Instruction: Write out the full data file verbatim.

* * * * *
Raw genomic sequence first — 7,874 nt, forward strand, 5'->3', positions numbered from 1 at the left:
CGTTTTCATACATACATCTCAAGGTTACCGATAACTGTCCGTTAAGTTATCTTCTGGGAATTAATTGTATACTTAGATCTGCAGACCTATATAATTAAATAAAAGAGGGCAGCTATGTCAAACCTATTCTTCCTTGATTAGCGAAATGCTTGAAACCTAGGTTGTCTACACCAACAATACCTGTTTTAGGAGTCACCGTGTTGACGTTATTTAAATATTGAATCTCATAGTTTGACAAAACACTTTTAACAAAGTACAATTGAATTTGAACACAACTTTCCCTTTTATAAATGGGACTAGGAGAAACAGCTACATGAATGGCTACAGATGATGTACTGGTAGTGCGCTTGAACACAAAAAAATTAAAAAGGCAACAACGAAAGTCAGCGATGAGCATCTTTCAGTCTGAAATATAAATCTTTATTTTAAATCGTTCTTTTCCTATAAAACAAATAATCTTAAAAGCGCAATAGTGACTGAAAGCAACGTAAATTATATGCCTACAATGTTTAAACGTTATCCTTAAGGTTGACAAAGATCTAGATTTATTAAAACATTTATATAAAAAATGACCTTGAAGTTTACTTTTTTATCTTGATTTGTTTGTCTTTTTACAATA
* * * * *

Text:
Raw genomic sequence first — 7,874 nt, forward strand, 5'->3', positions numbered from 1 at the left:
CGTTTTCATACATACATCTCAAGGTTACCGATAACTGTCCGTTAAGTTATCTTCTGGGAATTAATTGTATACTTAGATCTGCAGACCTATATAATTAAATAAAAGAGGGCAGCTATGTCAAACCTATTCTTCCTTGATTAGCGAAATGCTTGAAACCTAGGTTGTCTACACCAACAATACCTGTTTTAGGAGTCACCGTGTTGACGTTATTTAAATATTGAATCTCATAGTTTGACAAAACACTTTTAACAAAGTACAATTGAATTTGAACACAACTTTCCCTTTTATAAATGGGACTAGGAGAAACAGCTACATGAATGGCTACAGATGATGTACTGGTAGTGCGCTTGAACACAAAAAAATTAAAAAGGCAACAACGAAAGTCAGCGATGAGCATCTTTCAGTCTGAAATATAAATCTTTATTTTAAATCGTTCTTTTCCTATAAAACAAATAATCTTAAAAGCGCAATAGTGACTGAAAGCAACGTAAATTATATGCCTACAATGTTTAAACGTTATCCTTAAGGTTGACAAAGATCTAGATTTATTAAAACATTTATATAAAAAATGACCTTGAAGTTTACTTTTTTATCTTGATTTGTTTGTCTTTTTACAATA